But, as always, took time out to take shots of water diversion structures:

(that's a fine splitter box).  And laughing at the trimmed trail:

Hey, maybe we're climbing a big alpine pass, but that's no reason to get our legs wet from dew/rain.

The second day defined the rest of the trip.  My second realization (or is it fourth?), is that there are people camping out along the way:

And that if I was discrete/respectful about it, I could too.  Third (fifth?), I realized that my basic lack of experience with the metric system had resulted in me subconsciously discounting the climbs - hey, getting up to the Arpette's only 1,400 meters; that doesn't sound so bad.  Nope, that's 4,500 feet in American, which is a pretty stiff morning stroll.  Fourth (sixth?) I realized I was going to have to get some real backpacking food somewhere if I was going to be climbing 5-10,000 feet a day.  Fifth (seventh?), I realized that it was going to rain, and so it did.

I had the pass to myself, which surprised me because the guidebook notes how crowded the TMB is compared to the Haute Route.  Then, on the descent I passed a herd of 50 TMB-ers - Americans, British, Aussies, Japanese, French, Italian, etc.  A few people had guides.  It seemed they were all together by virtue of leaving from the same place/hotel at the same time.  Which led to realization six/eight, that I could have the trail pretty much to myself if I didn't follow a 9-5 hiking schedule.

A guy asked me in French how long it was to the top, and I sarcastically told him 30 minutes.  He in turn told his whole exhausted crew that they were almost there - the Canadian had told him only 30 minutes.  Canadian?

Then I was in Champex, and not really feeling the love.  The town was just a little too neat, and I was having a hard time with lunch.  I got my loaf of bread from the boulangerie, and then my cheese from the eye-poppingly expensive little shop - and then ventured out into the rain to eat said bread and cheese, ending up under a tree by the lake:

Whereupon kids coming home from their tennis lessons made fun of me.

Back to realization four/six, that I wasn't going to traipse from town to town and do the bread and cheese thing.  And onto realization seven/nine, that I'd become a big baby about hiking in rain after having none on the Arizona Trail.  Realization eight/ten came shortly after, which is that despite being a famous backpacking trip, the Haute Route has some just okay sections that few people actually hike, namely...

Stage 4: Champex - Sembracher - Le Chable

Like a lot of things, it's the context that matters.  It was intermittently raining, with the air so muggy that the rain just seemed to materialize out of the air rather than fall.  Plus, I wasn't looking forward to climbing from Sembrancher (717 meters) to Cabane de Mont Fort (2,457 meters) - that's 5,700 feet in American, and on the same day as my 4,500 American foot jaunt to the Arpette.

The hike itself was some pretty rolling farmland, except that "rolling" in Switzerland means an incredible dropoff into a glaciated valley:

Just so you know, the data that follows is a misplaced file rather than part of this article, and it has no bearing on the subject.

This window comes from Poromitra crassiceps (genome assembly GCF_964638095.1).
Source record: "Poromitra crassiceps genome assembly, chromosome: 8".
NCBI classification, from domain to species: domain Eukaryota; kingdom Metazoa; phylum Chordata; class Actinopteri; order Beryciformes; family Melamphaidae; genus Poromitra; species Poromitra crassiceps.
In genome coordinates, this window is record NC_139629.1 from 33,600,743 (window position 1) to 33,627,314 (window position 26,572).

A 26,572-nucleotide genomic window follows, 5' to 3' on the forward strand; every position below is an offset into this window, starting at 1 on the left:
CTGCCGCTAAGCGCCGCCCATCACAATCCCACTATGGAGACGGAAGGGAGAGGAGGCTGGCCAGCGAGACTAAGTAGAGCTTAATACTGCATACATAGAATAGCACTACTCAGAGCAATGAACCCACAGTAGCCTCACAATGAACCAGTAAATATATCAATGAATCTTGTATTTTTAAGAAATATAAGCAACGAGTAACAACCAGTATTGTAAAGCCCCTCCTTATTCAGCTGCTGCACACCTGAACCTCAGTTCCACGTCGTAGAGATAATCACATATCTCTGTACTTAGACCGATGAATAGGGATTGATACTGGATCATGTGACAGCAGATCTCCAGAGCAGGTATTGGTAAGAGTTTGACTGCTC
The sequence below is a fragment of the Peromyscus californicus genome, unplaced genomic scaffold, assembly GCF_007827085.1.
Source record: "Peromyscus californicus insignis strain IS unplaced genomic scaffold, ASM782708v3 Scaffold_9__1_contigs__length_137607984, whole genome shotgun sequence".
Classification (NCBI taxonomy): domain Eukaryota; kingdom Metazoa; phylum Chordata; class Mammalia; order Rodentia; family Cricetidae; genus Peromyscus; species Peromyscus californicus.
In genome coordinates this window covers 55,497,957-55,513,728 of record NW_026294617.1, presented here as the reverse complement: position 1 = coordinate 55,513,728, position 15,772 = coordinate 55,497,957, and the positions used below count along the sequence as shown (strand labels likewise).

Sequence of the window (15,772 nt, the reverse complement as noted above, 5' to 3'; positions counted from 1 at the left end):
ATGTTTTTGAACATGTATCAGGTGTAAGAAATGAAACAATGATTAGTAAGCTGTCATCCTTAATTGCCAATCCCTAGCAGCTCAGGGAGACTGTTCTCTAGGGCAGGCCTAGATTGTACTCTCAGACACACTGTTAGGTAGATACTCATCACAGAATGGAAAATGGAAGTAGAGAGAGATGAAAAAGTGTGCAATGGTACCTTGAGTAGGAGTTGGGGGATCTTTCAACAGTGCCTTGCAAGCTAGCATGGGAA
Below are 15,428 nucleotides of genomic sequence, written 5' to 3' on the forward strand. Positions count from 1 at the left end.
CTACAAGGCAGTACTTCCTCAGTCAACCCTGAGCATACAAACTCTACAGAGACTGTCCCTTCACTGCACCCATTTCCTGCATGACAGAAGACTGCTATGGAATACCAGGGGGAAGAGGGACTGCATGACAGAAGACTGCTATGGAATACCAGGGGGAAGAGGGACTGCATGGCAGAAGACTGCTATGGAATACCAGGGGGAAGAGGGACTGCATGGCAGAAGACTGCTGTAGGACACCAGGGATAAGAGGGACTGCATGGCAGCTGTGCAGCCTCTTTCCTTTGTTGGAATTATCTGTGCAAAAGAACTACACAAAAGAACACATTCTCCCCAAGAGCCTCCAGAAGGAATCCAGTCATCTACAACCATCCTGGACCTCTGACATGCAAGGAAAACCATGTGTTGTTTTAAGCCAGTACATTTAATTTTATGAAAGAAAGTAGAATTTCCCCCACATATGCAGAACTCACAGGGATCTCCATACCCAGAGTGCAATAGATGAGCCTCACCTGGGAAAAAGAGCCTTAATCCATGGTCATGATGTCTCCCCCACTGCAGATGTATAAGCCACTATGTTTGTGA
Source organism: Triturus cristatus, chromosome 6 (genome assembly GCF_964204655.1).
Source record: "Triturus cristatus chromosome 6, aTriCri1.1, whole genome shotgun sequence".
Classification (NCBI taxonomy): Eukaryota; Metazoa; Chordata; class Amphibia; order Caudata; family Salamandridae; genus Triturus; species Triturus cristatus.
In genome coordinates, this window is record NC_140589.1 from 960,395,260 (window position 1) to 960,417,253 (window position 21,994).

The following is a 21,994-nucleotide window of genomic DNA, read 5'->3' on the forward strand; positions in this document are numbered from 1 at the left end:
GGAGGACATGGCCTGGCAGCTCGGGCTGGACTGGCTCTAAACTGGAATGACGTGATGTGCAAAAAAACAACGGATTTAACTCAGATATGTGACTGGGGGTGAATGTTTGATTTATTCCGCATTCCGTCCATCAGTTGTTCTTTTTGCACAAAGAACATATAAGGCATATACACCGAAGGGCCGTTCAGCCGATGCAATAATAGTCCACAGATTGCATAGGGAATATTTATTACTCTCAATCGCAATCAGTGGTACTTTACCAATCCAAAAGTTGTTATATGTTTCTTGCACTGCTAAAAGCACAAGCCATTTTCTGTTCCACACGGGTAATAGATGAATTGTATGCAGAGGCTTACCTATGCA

I liked the town of Sembrancher.  Realization number...oh, whatever about numbering these things - I had seen photos of these little Swiss towns and figured they were just for tourists, like a "wild west" mockup street in the U.S.  The towns certainly have that element going on, but they are first and foremost farming and logging communities.  Sembrancher epitomized this side of the Valais - people were working in their woodshops and machine shops, a guy was sharpening saw blades outside his house, and everywhere horns from the best cows hung on garages and homes.  Maybe all this industry is highly protected, and maybe some of it makes dubious macroeconomic sense, but it's real, it's serious, and it's the reason these towns exist.

I had hoped that Sembrancher had a grocery store as real as its commitment to agriculture and silviculture, but I knew that meant I'd have to head over to the train station to look.  And I also knew that if I went over there, as if by magic I'd end up on a clean and inexpensive train heading up to Villette, out of the rain and avoiding a muggy hike upvalley.  From there, the slippery (up)slope would lead me by inexpensive cable car to Verbier; and thus, I would make quick work of my 5,700 American foot climb.  Instead, I hustled out of Sembrancher and ate my leftover bread and cheese with the other clowns:

I was rewarded for my perseverance by getting to hike in the rain through the Verbier motocross track:

The Verbier BMX track:

And the Verbier recycling station - as well as some random signs celebrating the various cantons of Switzerland:

I did see one fellow die-hard backpacker (?) on this section, and a drunk guy stopped me to tell me (incorrectly) that I was hiking the wrong way.

I was also realizing a few (unnumbered) things about Mr. Reynolds' guidebook.  First, all of the photos of the book are either a hiker or hikers poised against an incredible alpine (or subalpine) environment; or a panoramic photo of said incredible alpine environment.  No Verbier recycling station in there at all.  Also, the book is written pretty much only for people hiking from hut to hut; which means no mention of the very important Migros store in Villette for us cheapskates:

At which I bought a few days worth of food to carry up the huge climb to Verbier.

Stage 5: Le Chable - Cabane de Mont Fort

And so, refreshed and ready for a vigorous workout of sweatily climbing through rich people's backyards, I headed right up under the gondola that would have whisked me to the top:

I did visit a quiet church at Les Verneys:

I also found the summer home of my dreams:

(all I want is a little log cabin next to Verbier; is that so wrong?)

And traversed the very cool Verbier DH course:

Oh, and of course there were some regular, which is to say amazing, Switzerland views, this time of the Grand Combin:

At Clambin I asked a guy whether the forecast was for rain.  He chuckled heartily and responded with a broad wave of his arms: "Who can tell in the mountains?  And have you ever seen such a beautiful view?"  This all sounded better in French, and I had to admit that it certainly was beautiful.  Soon after, I stopped to make some dinner at the Le Hattey picnic area:

And soon after that, it started pouring rain.  As far as I could tell, the sign didn't say that I couldn't sleep there, so I did.

(part 2 here).